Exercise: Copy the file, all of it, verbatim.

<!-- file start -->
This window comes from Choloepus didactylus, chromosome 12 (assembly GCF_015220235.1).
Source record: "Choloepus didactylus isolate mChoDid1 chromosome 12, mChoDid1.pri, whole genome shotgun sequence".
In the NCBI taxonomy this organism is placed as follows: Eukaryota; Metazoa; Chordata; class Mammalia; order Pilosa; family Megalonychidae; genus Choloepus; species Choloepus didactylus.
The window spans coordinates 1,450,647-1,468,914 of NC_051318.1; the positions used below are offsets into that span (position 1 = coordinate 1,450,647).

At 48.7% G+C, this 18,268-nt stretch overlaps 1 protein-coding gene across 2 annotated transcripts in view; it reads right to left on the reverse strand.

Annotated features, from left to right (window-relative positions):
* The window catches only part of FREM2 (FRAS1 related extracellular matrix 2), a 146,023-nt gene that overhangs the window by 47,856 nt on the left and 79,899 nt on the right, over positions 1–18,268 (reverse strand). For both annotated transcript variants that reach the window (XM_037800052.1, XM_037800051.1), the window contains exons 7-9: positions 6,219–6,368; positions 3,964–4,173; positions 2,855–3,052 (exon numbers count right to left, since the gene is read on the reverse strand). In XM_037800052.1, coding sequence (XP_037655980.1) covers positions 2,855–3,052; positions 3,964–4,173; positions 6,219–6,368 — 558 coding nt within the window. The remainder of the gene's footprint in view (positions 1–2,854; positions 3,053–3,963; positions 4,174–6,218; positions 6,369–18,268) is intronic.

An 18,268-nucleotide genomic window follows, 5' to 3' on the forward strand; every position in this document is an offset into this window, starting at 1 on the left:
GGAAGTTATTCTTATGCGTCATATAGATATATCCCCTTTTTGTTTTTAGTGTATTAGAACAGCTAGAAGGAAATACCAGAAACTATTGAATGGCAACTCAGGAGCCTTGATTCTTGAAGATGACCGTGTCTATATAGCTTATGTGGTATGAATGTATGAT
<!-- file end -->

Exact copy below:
This window comes from Choloepus didactylus, chromosome 12 (assembly GCF_015220235.1).
Source record: "Choloepus didactylus isolate mChoDid1 chromosome 12, mChoDid1.pri, whole genome shotgun sequence".
In the NCBI taxonomy this organism is placed as follows: Eukaryota; Metazoa; Chordata; class Mammalia; order Pilosa; family Megalonychidae; genus Choloepus; species Choloepus didactylus.
The window spans coordinates 1,450,647-1,468,914 of NC_051318.1; the positions used below are offsets into that span (position 1 = coordinate 1,450,647).

At 48.7% G+C, this 18,268-nt stretch overlaps 1 protein-coding gene across 2 annotated transcripts in view; it reads right to left on the reverse strand.

Annotated features, from left to right (window-relative positions):
* The window catches only part of FREM2 (FRAS1 related extracellular matrix 2), a 146,023-nt gene that overhangs the window by 47,856 nt on the left and 79,899 nt on the right, over positions 1–18,268 (reverse strand). For both annotated transcript variants that reach the window (XM_037800052.1, XM_037800051.1), the window contains exons 7-9: positions 6,219–6,368; positions 3,964–4,173; positions 2,855–3,052 (exon numbers count right to left, since the gene is read on the reverse strand). In XM_037800052.1, coding sequence (XP_037655980.1) covers positions 2,855–3,052; positions 3,964–4,173; positions 6,219–6,368 — 558 coding nt within the window. The remainder of the gene's footprint in view (positions 1–2,854; positions 3,053–3,963; positions 4,174–6,218; positions 6,369–18,268) is intronic.

An 18,268-nucleotide genomic window follows, 5' to 3' on the forward strand; every position in this document is an offset into this window, starting at 1 on the left:
GGAAGTTATTCTTATGCGTCATATAGATATATCCCCTTTTTGTTTTTAGTGTATTAGAACAGCTAGAAGGAAATACCAGAAACTATTGAATGGCAACTCAGGAGCCTTGATTCTTGAAGATGACCGTGTCTATATAGCTTATGTGGTATGAATGTATGAT